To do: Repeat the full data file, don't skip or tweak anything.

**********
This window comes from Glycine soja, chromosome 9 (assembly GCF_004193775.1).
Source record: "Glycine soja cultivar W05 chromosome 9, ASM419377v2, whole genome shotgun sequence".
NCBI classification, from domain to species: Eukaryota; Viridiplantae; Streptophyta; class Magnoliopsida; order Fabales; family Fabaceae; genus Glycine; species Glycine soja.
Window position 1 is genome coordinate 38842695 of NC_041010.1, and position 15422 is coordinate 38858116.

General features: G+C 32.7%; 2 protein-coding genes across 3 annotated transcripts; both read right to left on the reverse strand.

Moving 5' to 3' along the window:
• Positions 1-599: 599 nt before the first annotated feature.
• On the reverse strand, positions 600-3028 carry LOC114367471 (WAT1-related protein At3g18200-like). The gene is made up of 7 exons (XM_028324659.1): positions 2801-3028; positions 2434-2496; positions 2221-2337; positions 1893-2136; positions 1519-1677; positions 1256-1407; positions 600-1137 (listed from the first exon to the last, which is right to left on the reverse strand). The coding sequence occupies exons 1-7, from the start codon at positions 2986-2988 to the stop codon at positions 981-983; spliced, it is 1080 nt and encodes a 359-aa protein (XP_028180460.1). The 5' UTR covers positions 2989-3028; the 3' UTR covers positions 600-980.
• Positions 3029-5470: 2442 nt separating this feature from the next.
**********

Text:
This window comes from Glycine soja, chromosome 9 (assembly GCF_004193775.1).
Source record: "Glycine soja cultivar W05 chromosome 9, ASM419377v2, whole genome shotgun sequence".
NCBI classification, from domain to species: Eukaryota; Viridiplantae; Streptophyta; class Magnoliopsida; order Fabales; family Fabaceae; genus Glycine; species Glycine soja.
Window position 1 is genome coordinate 38842695 of NC_041010.1, and position 15422 is coordinate 38858116.

General features: G+C 32.7%; 2 protein-coding genes across 3 annotated transcripts; both read right to left on the reverse strand.

Moving 5' to 3' along the window:
• Positions 1-599: 599 nt before the first annotated feature.
• On the reverse strand, positions 600-3028 carry LOC114367471 (WAT1-related protein At3g18200-like). The gene is made up of 7 exons (XM_028324659.1): positions 2801-3028; positions 2434-2496; positions 2221-2337; positions 1893-2136; positions 1519-1677; positions 1256-1407; positions 600-1137 (listed from the first exon to the last, which is right to left on the reverse strand). The coding sequence occupies exons 1-7, from the start codon at positions 2986-2988 to the stop codon at positions 981-983; spliced, it is 1080 nt and encodes a 359-aa protein (XP_028180460.1). The 5' UTR covers positions 2989-3028; the 3' UTR covers positions 600-980.
• Positions 3029-5470: 2442 nt separating this feature from the next.